Coaching Skills Every Manager Needs
Simply defined, coaching is the activity where one person guides another through a process, leading to performance enhancement. The applications can vary… support to achieve a specific project, helping an individual to do better what they already do well, or developing a skill they don't yet possess. As is evident, this is precisely what a manager has to do with members of the team. As a manager, the most important thing you can do each day is to help your team members experience progress at meaningful work. According to recent research, the single most important managerial competency that separates highly effective managers from average ones is coaching.
And here are five key skills you’ll need in order to become an effective coach:
It is vital to create a high-quality connection that invites your team member to open up and to think creatively. And this can be achieved by focusing completely on what your team member has to say, through active listening. Listen – with an open mind, without any bias or preconception – with your full attention.
A manager can learn the maximum about a team member by deep listening with absolutely no judgment. How deeply you listen critically affects the quality and result of coaching, in creating confidence, self-awareness, and learning. Trust and intimacy between you and your team member are built on your listening skills.
A good coach adopts an ‘ask’ approach rather than a ‘tell’ approach. You, as a manager, are an expert. And you are perhaps used to telling people what to do. This would work well in some situations, but in a coaching conversation, it’s better to elicit and ask, rather than direct and tell. So as much as you’re dying to just get on with it by providing the answers, you need to restrain yourself! Use open ended questions that encourage and help your team member to find their own answers. Allow them to state their goals and face their challenges. Use your questioning skills to gently point them in the right direction. This will help them prioritize and strategize better.
Daniel Goleman, author of the book Emotional Intelligence, says that empathy is basically the ability to understand others’ emotions. He also, however, notes that at a deeper level, it is about defining, understanding, and reacting to the concerns and needs that underlie others’ emotional responses and reactions. Empathy is a skill that can be developed and, as with most interpersonal skills, empathising, at some level, comes naturally to most people.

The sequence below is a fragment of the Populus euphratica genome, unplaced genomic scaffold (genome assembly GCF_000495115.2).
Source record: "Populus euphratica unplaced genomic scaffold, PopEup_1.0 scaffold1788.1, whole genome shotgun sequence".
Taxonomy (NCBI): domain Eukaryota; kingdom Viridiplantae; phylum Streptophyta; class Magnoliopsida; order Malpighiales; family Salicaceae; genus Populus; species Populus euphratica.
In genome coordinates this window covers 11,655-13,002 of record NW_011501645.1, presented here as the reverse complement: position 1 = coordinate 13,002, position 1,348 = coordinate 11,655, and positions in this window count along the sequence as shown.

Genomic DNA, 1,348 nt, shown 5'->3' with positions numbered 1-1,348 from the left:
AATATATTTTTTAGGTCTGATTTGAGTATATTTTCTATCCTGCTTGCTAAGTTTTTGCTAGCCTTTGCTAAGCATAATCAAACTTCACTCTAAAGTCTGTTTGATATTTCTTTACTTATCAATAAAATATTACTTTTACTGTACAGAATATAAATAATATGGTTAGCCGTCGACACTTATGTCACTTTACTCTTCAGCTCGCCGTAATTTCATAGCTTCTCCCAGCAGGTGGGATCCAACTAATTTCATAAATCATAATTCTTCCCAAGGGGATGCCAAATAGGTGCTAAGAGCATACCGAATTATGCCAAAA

The ability to empathise is critical to being a good coach. It helps you to accept your team member on his or her own terms, and also makes it easier for you to be sensitive to the things that are important to him or her. It helps increase rapport, and strengthens the coaching relationship.
#4 Building Accountability
Accountability is the ability to hold attention on what is important for your team member, and to leave the responsibility with the team member to take action. It promotes your team members’ self-discipline and holds them accountable for what they say they are going to do, for the results of an intended action, or for a specific plan with related time frames. It also helps when they do not take agreed-upon actions.
Your team members need encouragement from you to help them achieve their goals independently. It’s useful to build accountability for the employee’s side of formulating and implementing plans that will help them achieve these goals. Accountability increases the positive impact of coaching conversations and solidifies their rightful place as keys to organizational effectiveness.
#5 Providing Feedback for Development
Successful coaching entails providing feedback that is clear, relevant, non-evaluative and helpful. Poor or incomplete feedback can stifle your team members and could cause feelings of inadequacy in them. Make feedback a collaborative process intended to help your team member. Provide feedback that’s sincere, specific and timely.
Coaching will build stronger bonds between you and your team members, support them in taking ownership of their own learning, and help them develop the skills they need to perform at their peak. So use your coaching skills as part of your management responsibility. And see your team members at their professional best!